Thursday, February 3, 2011

Window on Eurasia: Multi-National State Inherited from Soviet Past Precludes Democracy, Moscow Analyst Says

Paul Goble

Vienna, February 3 - Moscow’s approach to the nationality question is based on “a set of prejudices inherited from Soviet times,” prejudices that by themselves have been exploited by some of the powers that be to build a power vertical and that thus have the effect of precluding the development of democracy in the Russian Federation, according to a Moscow analyst.
In an essay on the site yesterday, Mikhail Remizov says that the Russian ruling elite does not have a serious conception of nationality policy but rather operates according to prejudices inherited from Soviet times which are inconsistent with other aspects of post-Soviet realities (
Remizov names what he calls “the two basic contradictions of Soviet and Russian nationality policy. On the one hand, there is “the contradiction between a single political nation and the principle of multi-nationality of the state.” And on the other, there is “the contradiction between the state status of minorities and the lack of such status for the majority.”
With regard to the former, he notes, “representatives of ethnic minorities live in all states, but this by itself does not in any case make these states ‘multi-national.’” Rather, “the multi-nationality of the state is not a fact but a principle” based on the politicization of ethnicity which achieves it logical end in the ethno-territorial division” of the country.
“In other words, [Russians] are a ‘multi-national’ [country] not because [they] have ethnic minorities but because [they] have raised them to the rank of nations and given them state status,” something that from the outset contradictions “the logic of a civic nation which presupposes that ethnic membership of minorities remains their private affair.”
With regard to the second contradiction, the absence of “an analogous status” for the national minority either for the country as the whole or within non-Russian republics also gives rise to “the sharpness of the nationality question in the Soviet Union and in Russia.” Indeed, the situation in Russia in this regard is worse than it was in the USSR.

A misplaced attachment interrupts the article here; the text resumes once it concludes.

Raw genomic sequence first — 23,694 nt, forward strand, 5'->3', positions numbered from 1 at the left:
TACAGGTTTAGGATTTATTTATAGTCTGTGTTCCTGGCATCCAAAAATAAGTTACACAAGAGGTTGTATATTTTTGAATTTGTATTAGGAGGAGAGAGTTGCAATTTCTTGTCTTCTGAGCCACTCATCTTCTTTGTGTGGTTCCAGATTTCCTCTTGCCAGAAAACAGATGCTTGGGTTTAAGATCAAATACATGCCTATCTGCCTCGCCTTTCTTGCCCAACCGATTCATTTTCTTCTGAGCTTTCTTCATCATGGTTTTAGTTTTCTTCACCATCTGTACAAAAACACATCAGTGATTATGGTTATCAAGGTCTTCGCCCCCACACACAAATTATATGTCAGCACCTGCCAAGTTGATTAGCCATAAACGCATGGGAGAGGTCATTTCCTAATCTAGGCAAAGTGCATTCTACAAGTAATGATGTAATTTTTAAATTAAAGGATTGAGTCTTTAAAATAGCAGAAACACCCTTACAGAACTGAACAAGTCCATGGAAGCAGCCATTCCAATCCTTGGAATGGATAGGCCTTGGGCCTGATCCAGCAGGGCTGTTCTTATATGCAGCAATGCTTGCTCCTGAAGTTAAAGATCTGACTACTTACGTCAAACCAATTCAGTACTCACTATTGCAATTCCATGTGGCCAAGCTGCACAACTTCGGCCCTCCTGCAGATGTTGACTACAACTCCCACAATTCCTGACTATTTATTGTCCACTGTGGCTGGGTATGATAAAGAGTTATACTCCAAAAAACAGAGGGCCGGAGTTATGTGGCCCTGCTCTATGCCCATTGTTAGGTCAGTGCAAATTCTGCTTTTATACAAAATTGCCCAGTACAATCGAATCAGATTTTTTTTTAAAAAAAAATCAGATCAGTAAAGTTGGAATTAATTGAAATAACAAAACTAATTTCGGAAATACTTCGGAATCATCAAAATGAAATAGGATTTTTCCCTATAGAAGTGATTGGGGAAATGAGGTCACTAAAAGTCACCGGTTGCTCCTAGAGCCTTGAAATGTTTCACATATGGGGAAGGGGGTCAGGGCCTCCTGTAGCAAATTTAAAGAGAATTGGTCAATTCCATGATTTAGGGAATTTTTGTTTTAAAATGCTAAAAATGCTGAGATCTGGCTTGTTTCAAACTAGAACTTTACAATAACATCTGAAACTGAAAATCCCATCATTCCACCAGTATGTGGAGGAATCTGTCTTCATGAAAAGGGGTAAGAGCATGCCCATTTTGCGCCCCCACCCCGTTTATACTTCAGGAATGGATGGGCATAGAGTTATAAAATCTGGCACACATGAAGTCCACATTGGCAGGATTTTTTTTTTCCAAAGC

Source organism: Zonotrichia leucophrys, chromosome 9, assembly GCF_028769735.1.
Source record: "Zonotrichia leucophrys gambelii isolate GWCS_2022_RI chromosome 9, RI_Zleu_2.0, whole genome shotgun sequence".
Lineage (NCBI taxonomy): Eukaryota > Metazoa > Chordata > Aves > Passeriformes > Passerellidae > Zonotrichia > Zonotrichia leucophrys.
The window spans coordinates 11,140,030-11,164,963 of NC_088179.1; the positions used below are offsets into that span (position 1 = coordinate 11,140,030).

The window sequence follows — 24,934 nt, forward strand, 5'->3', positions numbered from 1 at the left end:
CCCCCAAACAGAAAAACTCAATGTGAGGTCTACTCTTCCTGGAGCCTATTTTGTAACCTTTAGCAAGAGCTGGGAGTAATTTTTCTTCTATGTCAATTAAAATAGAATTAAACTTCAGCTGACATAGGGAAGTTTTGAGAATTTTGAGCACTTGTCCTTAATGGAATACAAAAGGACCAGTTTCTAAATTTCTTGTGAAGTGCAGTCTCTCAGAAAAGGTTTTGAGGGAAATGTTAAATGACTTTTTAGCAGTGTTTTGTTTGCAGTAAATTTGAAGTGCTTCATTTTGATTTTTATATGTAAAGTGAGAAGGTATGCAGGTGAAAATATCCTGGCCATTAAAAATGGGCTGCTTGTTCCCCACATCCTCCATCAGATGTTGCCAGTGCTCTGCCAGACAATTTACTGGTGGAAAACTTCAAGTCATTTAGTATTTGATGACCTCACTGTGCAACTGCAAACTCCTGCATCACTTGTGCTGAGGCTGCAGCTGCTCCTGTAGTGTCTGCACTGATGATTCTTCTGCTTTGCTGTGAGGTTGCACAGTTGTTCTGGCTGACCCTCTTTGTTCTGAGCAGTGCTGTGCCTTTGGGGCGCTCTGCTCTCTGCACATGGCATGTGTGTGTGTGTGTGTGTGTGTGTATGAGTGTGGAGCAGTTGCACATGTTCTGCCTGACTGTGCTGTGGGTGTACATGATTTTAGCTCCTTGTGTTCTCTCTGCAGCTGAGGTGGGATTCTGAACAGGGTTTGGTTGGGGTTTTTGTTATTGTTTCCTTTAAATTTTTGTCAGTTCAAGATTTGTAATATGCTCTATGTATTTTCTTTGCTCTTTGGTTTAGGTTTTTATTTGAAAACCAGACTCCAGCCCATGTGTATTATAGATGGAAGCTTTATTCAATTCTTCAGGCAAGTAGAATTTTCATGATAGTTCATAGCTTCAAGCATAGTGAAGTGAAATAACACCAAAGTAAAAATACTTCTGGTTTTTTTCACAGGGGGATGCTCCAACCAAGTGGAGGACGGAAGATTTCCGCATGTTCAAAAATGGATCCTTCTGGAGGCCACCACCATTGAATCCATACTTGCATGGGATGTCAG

That is because “the Soviet Union as a state had a certain super-national source of legitimacy. It was an ideocracy,” in which “the bearer of sovereignty was the party which spoke in the name of a global ideology,” much as in pre-1917 Russia, “the bearer of sovereignty was not the people but the dynasty.”
“When power has a transcendental source of legitimacy, it can allow itself to play in mutli-nationality” because its basis of support in general “is outside the nation.” Now, however, Remizov says, Russia has “lost this support but it has preserved multi-nationality as a principle” of state organization. And that in turn is “blocking the democratic evolution of Russian power.”
Indeed, “this is the main reason why we unendingly reproduce the traditional construction of ‘supreme power’ raised above society – but already without any traditional or ideocratic basis for such a construction,” he adds, adding that “the Russian ruling class today is the nomenklatura without community and the feudal elite without the idea of divine law.”
According to Remizov, the problematic attitude of the powers that be to the nationality question “is connected precisely with the baselessness of its own position in the national system of coordinates,” a reality the analyst argues, “the powers that be sense – above all the President – given “the danger of Soviet inertia” leading to state collapse again.
It was a good sign, Remizov says, that Medvedev rejected the idea of re-establishing a nationalities ministry because “if [Russians] do not come out of this Soviet inertia, then [they] have every chance to become a failed state.” But moving beyond it to a civic nation in which nationality is a private matter won’t be easy.
Among Russians, the Moscow analyst argues, “the idea of a civic nation is conceived in mythological terms, as a certain guarantee of universal harmony as opposed to the danger and conflict-ridden idea of the ethnic nation” and “as a formula for the problem-free integration of the Caucasus.”
But this is “a very naïve” idea, Remizov says. The reality i8s that “a civic nation requires no less intensive community and even homogeneity than the ethnic,” a homogeneity “of political culture and civic consciousness,” something that “unfortunately” is not in evidence in relatins between Russians and the Caucasus.
That must be overcome through “national” rather than “ethnographic” assimilation into “a single civic culture.” If that project succeeds, ethnic differences will “lose their political significance.” But if it doesn’t, then the state must either operate as an authoritarian entity or find a new super-national ideological justification.
“A civic nation is called that,” Remizov says, precisely because “it consists of citizens and not of clans, feudal families and privileged strata” and “essentially this is precisely the situation to which the Russian majority is striving,” an effort that threatens both the authoritarians and the non-Russians clans.

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